Humana Makes the Consumer Connection
Mobile apps are vital to helping customers stay healthy.
Humana, one of the country’s leading health and well-being companies, headquartered in Louisville, KY, wants to build relationships with its customers. To do that, the company has gotten serious about developing mobile apps, even setting up a new Digital Experience Center—known as the DEC—to create apps and move them quickly to market. The goal, says Ajoy Kodali, Humana’s enterprise vice president for information technology, is achieving “moments of influence,” in which the company gets members motivated to take action to improve their health.
“We as a company are investing heavily into mobile because we think it is a great way to engage the consumer,” Mr. Kodali says. “We can meet the consumer where they want us to meet them. From an activity, health, and wellness perspective, mobile is a game changer.”
From an activity, health, and wellness perspective, mobile is a game changer.
— Ajoy Kodali, enterprise vice president for information technology, Humana
Like other health and well-being companies, Humana has a physician-finder app. But its next-level program is aimed at really connecting with customers. The campaign began as Humana tried to figure out how to make it easier for members to fill out a document called a “Health Risk Assessment,” or HRA. The company wanted to avoid the pervasive and annoying “20-minute questionnaire you have to fill out on the web,” Mr. Kodali says.
So it came up with a mobile app that took a very short time to complete, and rewarded participants when they did. The system is instantly gratifying. Collect enough points and you receive coupons for healthy food at a local Wal-Mart store or an Amazon gift card. This task/reward sequence turns out to be something of a magic formula for creating those elusive moments of influence.
Humana made the HRA part of a suite of applications it calls the Humana Vitality Program, which allows members to assess how old they seem to be, based on how healthy their lifestyle is. “The idea,” says Mr. Kodali, “is to make it a fun exercise and fun to exercise.” The app currently connects to fitness devices that nudge them to take more walks by rewarding them with points for steps. The devices tell Humana members things like: “Hey, you’re 1,000 steps short of getting 10 more points. How about you go get an extra walk in right now?” One planned add-on to the program is a feature that uses geo-location to guide users to a nearby gym.
One of the features Mr. Kodali is particularly proud of allows groups to use the app together to have, say, a 100-day challenge to see who accumulates the most steps in a given time period. “We have used that inside the company with our own employees very successfully,” he says.
Part of Humana’s development process is to pilot apps before launch with actual consumers, in order to get a sense of the apps’ likely popularity. When testers are not happy with the features, Humana may go in a completely new direction. “If an app turns out to be something a consumer is not willing to use, we will tear it out because we don’t want to spend time on anything that has no traction,” he says. “We are not building stuff that is going to waste.”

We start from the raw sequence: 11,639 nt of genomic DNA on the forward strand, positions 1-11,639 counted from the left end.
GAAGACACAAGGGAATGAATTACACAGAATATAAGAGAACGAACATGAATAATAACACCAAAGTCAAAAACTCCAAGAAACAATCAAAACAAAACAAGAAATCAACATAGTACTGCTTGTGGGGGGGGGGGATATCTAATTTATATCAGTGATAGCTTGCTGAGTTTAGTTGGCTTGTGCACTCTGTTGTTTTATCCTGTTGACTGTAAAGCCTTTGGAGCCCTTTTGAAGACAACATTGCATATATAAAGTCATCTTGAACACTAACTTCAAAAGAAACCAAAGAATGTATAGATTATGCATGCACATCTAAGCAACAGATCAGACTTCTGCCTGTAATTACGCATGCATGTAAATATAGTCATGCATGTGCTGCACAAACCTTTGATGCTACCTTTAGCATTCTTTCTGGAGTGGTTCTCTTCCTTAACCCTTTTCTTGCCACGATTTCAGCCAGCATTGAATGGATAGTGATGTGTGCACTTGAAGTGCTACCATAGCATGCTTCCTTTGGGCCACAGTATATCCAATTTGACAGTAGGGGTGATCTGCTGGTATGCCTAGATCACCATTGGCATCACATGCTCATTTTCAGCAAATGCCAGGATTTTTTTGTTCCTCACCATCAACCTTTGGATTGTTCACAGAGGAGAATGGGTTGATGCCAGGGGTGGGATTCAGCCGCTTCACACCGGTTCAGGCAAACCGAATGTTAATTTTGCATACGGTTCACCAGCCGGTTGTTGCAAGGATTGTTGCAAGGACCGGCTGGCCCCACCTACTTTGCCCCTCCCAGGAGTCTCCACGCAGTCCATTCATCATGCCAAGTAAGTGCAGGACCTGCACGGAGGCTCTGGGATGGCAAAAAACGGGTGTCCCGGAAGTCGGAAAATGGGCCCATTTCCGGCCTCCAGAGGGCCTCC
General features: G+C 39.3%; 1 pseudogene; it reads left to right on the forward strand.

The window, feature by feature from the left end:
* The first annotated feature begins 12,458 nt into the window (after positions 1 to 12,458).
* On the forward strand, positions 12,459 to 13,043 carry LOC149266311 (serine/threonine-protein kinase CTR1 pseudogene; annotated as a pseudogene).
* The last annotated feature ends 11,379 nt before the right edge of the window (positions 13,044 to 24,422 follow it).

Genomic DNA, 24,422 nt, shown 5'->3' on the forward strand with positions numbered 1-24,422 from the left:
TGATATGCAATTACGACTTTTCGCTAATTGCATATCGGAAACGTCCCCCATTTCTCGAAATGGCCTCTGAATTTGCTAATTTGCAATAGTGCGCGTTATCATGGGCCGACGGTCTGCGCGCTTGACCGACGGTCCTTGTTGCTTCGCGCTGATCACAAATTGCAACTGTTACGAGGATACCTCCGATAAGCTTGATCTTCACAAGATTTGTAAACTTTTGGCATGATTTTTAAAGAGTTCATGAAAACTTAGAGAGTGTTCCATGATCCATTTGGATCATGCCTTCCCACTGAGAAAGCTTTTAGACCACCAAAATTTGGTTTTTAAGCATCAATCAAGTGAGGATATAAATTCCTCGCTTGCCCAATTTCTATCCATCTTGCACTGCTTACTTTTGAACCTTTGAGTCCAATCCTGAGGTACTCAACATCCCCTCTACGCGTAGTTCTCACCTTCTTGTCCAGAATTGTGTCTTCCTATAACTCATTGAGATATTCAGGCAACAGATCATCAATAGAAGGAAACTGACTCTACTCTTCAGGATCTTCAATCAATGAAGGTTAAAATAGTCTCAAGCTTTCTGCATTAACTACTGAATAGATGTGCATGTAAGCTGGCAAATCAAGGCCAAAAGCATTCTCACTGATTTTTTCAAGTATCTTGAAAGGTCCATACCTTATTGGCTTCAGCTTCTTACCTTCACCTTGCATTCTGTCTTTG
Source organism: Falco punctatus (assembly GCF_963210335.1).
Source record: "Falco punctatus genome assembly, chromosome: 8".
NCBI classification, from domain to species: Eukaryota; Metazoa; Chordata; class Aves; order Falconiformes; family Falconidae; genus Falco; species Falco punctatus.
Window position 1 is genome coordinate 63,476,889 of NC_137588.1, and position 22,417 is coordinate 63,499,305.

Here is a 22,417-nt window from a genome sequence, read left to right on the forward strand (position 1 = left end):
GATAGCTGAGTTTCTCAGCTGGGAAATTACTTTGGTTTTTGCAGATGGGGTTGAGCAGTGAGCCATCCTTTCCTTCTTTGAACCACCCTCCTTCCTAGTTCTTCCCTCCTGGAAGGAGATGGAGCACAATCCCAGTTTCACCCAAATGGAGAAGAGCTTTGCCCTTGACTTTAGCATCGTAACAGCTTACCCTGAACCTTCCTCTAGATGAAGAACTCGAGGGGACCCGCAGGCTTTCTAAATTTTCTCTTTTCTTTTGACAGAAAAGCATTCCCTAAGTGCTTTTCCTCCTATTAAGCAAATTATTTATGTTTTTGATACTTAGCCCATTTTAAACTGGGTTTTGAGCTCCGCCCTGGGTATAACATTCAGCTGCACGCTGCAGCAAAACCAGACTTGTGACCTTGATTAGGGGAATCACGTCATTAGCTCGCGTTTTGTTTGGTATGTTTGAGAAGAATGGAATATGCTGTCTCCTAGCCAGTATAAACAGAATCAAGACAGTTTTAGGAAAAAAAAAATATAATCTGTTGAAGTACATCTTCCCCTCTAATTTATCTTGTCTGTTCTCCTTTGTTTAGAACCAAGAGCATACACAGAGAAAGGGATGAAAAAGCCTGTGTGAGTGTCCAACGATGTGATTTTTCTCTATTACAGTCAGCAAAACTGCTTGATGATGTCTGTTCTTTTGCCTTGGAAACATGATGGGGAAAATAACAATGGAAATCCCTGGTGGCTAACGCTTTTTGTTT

Because the DEC provides both speed and flexibility to the development process, Humana has a good shot at beating the competition to market—as it did when it created its Health and Wellness app for the Apple watch. The app appeared so quickly that it became a featured product—and popular download—at the Apple App Store.
The vision for the future is to combine the data Humana is collecting through the Vitality Program with clinical analytics. Used together, this information should help the health and well-being company reach its goal of making and keeping members more active. And that comes back to the all-important moment of influence. “If you have a day where you are tired and feel like you are not able to exercise, we give you the extra motivation to get it done,” Mr. Kodali says. “It’s all about meeting the consumer at the right place at the right time.”
About the Research
This case study is based on a 2015 interview with Ajoy Kodali, vice president for information technology at Humana. For more information about this research, read the full report, "The Battle for Competitive Advantage in the App Economy".
About CA Technologies
CA Technologies (NASDAQ: CA) creates software that fuels transformation for companies and enables them to seize the opportunities of the application economy. Software is at the heart of every business in every industry. From planning to development to management and security, CA is working with companies worldwide to change the way we live, transact, and communicate—across mobile, private, and public cloud, distributed and mainframe environments. Learn more at ca.com.
About Oxford Economics
Oxford Economics is a global leader in thought leadership, forecasting, and quantitative analysis, serving more than 850 international corporations, financial institutions, governmental organizations, and universities worldwide. Founded in 1981 as a joint venture with Oxford University, Oxford Economics is now a leading independent economic consultancy. Headquartered in Oxford, with offices around the world, it employs more than 200 people, including over 120 economists, and a network of 500 contributing researchers. Learn more at oxfordeconomics.com.
You may also be interested in:
- Tim Mitra Blends Art and (Computer) Science at TD Bank
- Business Executives Are Increasingly at the Helm of Software Development
- From HQ Trivia to Tinder, Here's What Enterprise Developers Can Learn From Consumer Apps
- React Native's Second Act: A Major Revamp to Stay Relevant
- Are You Listening to Your Software Developers?